Officials at Utah Valley State College used to call sports writers, trying to lure them to Orem to see one of their basketball players in action. Someone named Ronnie Price.
In those days, Price was playing in small gyms around the country, some of them in old churches. There might be 200 people watching on a given night. There might 3,000 on a good night. Price was scoring 24 points a game, and nobody knew it. He was the best-kept secret in the state.
"You should see this kid," the PR guys would tell sports writers on the phone, but most of them didn't.
They're seeing him now. We interrupt the NBA playoff series between the Utah Jazz and L.A. Lakers to bring you the Ronnie Price coming-out party.
The young point guard's role is to hold down the fort while superstar Deron Williams rests, but against the Lakers he has done more than that, putting on a clinic in hustle and big plays.
In Game 3, he laid out in the air while diving to the floor for a loose ball, then rolled over and passed it to teammate Matt Harpring in stride for a layup. In Game 4, he made a double-clutch layup in heavy traffic. Then he produced the Play of the Game and perhaps the series. After Price missed a 3-point shot, the ball was rebounded and heaved the length of the court to Luke Walton for what appeared to be an easy breakaway layup. Price, who has a 41-inch vertical leap, flew down the court and leaped up around the rim to swat away the shot, without drawing a foul. The play has been showed repeatedly on TV.
In nine minutes of action, he collected four points, two steals and two assists.
After watching the game on Sunday, UVSC coach Dick Hunsaker, who coached Price for three years, put it best: "He's doing the same thing you tell fifth- and sixth-graders to do hustle. He's influencing the ballgame without making a parade of baskets.
"Ronnie's such a great, unspoiled athlete, such a breath of fresh air. He's plays with such zest and energy every game."
How well has he played? So well that even Jerry Sloan, who hands out compliments as if they were $100 bills, has been gushing about him this week.
"The last two games he's made plays that are over and above what you expect from players," said Sloan, who expects a lot from players. "He's played with tremendous energy."
Sloan has tried to find more playing time for Price this season, even sometimes trying him at the off-guard spot. "He deserves more playing time, but he's stuck behind a second-team All-Pro," says the coach. "He gets a minute here and two minutes there, but he's never had an attitude about not playing more."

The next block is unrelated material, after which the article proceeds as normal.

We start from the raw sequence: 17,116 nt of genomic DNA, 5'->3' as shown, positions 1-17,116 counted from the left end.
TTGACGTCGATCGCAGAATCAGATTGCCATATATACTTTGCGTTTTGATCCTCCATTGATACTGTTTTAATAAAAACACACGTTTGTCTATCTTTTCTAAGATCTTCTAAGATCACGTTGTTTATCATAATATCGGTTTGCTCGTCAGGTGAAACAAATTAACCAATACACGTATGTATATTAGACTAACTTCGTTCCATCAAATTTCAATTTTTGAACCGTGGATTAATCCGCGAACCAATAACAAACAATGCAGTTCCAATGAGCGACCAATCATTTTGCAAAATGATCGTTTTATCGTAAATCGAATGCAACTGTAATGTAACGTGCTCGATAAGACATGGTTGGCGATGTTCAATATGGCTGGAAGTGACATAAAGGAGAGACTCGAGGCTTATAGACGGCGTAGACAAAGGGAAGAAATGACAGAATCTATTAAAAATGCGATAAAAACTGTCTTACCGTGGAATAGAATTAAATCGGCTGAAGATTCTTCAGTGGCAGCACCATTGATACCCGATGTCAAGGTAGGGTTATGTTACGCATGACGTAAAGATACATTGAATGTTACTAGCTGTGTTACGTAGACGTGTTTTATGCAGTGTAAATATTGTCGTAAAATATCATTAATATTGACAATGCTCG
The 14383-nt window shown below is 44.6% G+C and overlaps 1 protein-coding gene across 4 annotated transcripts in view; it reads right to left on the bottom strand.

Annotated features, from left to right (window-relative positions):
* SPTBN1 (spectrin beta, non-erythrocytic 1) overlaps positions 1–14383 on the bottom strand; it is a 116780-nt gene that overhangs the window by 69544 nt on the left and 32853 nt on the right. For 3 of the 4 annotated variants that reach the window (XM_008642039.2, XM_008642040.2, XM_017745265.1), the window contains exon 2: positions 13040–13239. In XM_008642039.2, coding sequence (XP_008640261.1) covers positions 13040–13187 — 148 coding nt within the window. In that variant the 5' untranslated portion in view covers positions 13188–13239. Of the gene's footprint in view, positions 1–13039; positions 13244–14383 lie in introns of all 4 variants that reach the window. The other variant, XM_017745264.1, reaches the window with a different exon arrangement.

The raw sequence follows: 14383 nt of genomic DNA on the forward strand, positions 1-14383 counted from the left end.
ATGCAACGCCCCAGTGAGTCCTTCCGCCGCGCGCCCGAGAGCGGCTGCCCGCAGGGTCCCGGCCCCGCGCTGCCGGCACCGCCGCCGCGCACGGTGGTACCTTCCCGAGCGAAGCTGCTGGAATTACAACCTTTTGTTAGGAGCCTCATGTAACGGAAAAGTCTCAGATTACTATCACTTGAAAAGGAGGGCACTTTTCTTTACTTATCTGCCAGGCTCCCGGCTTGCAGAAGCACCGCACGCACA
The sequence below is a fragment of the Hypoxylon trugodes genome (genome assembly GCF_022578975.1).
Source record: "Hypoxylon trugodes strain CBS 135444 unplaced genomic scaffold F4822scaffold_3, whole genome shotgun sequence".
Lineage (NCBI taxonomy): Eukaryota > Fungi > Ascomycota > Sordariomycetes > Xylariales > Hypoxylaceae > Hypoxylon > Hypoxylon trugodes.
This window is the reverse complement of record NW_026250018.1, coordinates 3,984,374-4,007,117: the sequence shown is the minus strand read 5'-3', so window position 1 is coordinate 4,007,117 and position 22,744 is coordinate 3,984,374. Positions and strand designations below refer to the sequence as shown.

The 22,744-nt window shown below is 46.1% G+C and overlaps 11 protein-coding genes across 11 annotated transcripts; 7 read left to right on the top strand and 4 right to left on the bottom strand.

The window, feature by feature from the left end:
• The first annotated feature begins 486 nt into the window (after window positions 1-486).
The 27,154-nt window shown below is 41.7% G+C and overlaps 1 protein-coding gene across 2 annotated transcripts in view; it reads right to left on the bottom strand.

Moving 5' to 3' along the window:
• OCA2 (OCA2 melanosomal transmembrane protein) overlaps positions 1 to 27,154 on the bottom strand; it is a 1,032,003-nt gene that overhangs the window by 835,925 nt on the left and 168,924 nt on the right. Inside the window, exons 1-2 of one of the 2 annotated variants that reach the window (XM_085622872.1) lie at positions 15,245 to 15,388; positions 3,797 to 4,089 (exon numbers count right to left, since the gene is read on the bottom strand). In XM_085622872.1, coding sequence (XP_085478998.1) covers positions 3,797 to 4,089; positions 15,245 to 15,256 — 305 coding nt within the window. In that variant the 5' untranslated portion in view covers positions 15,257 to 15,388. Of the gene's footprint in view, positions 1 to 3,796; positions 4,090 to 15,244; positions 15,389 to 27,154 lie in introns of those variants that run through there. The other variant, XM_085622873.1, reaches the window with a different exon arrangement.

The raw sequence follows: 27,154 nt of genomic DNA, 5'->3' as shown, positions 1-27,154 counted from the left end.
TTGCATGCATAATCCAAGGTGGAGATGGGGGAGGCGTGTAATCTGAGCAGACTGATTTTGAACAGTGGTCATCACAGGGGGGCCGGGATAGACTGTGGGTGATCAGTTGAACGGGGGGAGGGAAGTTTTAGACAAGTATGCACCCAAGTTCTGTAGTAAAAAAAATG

Price is used to this role by now. He was about 5 feet 7 inches tall when he graduated from high school in Friendswood, Texas. To this day, his family continues to refer to him as "Little Ronnie," not exactly the kind of name that would endear him to college recruiters. If his size wasn't reason enough to ignore him, Price broke his wrist during his senior season.
He had to walk on to play college ball at Nicholls State.
He stayed there a year and grew four inches. After a coaching change, he followed an assistant coach to UVSC, where he fell under the tutelage of Hunsaker. It was an unlikely proving ground for a future NBA player. The Wolverines played wherever they could get a game Bethany College, IU-Northwest in Indiana, Southern Virginia, College of Southern Idaho ...19 road games in all during one season.
"Ronnie was our third best player that first year," says Hunsaker.
A late bloomer, Price, who grew to 6 feet 2 inches, improved dramatically each season, and he played every game like a guy on 20 cups of coffee, hustling for steals, getting back on defense, his feet constantly moving. He averaged 20 points per game as a junior and 24 as a senior. In one game, with an NBA scout present to watch another player, he scored 30 points in the first half. "Best shooting performance I've seen," the scout told Hunsaker. He scored 36 points in his final home game, played in front of 3,500 fans and received a standing ovation.
Price went undrafted by an NBA team.
He was essentially a walk-on again.
"I was disappointed," he says, "because I thought I had had good workouts (for NBA teams)."
The Sacramento Kings offered him a two-year guaranteed contract, which is almost unheard of for undrafted free agents. After playing out his contract with the Kings, he signed with the Jazz last year.
"He made 50 percent leaps in improvement for three years," says Hunsaker. "He's still in the improvement mode, without question. He's in such a wonderful system now. I couldn't have scripted it better for his progression, from going to the Kings and then to the Jazz. I always said the best thing for him would be to sit on the bench in the NBA and watch and learn for a couple of years, and he's done that. We're just starting to see what he can do."
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